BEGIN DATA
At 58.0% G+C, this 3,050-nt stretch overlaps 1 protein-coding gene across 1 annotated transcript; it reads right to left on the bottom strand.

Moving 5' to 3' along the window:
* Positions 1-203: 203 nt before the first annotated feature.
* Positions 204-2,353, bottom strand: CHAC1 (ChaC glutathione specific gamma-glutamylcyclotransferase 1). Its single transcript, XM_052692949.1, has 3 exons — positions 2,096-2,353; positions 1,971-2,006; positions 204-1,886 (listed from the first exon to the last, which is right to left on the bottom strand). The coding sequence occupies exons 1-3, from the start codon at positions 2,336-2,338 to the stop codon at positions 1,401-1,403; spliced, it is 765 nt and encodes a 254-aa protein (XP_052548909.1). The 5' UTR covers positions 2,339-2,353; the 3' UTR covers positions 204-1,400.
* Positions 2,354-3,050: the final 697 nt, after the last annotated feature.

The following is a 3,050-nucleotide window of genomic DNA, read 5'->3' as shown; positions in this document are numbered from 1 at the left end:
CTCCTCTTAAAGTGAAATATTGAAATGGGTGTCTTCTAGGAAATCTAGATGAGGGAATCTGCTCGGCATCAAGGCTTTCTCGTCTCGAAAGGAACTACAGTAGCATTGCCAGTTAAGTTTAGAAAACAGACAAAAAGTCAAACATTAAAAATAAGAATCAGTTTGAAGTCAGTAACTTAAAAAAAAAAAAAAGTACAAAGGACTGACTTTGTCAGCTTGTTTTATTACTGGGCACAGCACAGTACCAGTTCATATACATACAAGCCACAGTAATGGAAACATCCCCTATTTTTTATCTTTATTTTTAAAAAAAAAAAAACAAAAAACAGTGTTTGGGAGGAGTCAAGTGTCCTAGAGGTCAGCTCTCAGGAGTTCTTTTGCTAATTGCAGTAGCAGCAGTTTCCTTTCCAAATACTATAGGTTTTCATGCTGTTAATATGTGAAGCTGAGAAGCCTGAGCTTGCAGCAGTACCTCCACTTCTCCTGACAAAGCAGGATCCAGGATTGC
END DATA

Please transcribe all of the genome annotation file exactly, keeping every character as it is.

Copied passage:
At 58.0% G+C, this 3,050-nt stretch overlaps 1 protein-coding gene across 1 annotated transcript; it reads right to left on the bottom strand.

Moving 5' to 3' along the window:
* Positions 1-203: 203 nt before the first annotated feature.
* Positions 204-2,353, bottom strand: CHAC1 (ChaC glutathione specific gamma-glutamylcyclotransferase 1). Its single transcript, XM_052692949.1, has 3 exons — positions 2,096-2,353; positions 1,971-2,006; positions 204-1,886 (listed from the first exon to the last, which is right to left on the bottom strand). The coding sequence occupies exons 1-3, from the start codon at positions 2,336-2,338 to the stop codon at positions 1,401-1,403; spliced, it is 765 nt and encodes a 254-aa protein (XP_052548909.1). The 5' UTR covers positions 2,339-2,353; the 3' UTR covers positions 204-1,400.
* Positions 2,354-3,050: the final 697 nt, after the last annotated feature.

The following is a 3,050-nucleotide window of genomic DNA, read 5'->3' as shown; positions in this document are numbered from 1 at the left end:
CTCCTCTTAAAGTGAAATATTGAAATGGGTGTCTTCTAGGAAATCTAGATGAGGGAATCTGCTCGGCATCAAGGCTTTCTCGTCTCGAAAGGAACTACAGTAGCATTGCCAGTTAAGTTTAGAAAACAGACAAAAAGTCAAACATTAAAAATAAGAATCAGTTTGAAGTCAGTAACTTAAAAAAAAAAAAAAGTACAAAGGACTGACTTTGTCAGCTTGTTTTATTACTGGGCACAGCACAGTACCAGTTCATATACATACAAGCCACAGTAATGGAAACATCCCCTATTTTTTATCTTTATTTTTAAAAAAAAAAAAACAAAAAACAGTGTTTGGGAGGAGTCAAGTGTCCTAGAGGTCAGCTCTCAGGAGTTCTTTTGCTAATTGCAGTAGCAGCAGTTTCCTTTCCAAATACTATAGGTTTTCATGCTGTTAATATGTGAAGCTGAGAAGCCTGAGCTTGCAGCAGTACCTCCACTTCTCCTGACAAAGCAGGATCCAGGATTGC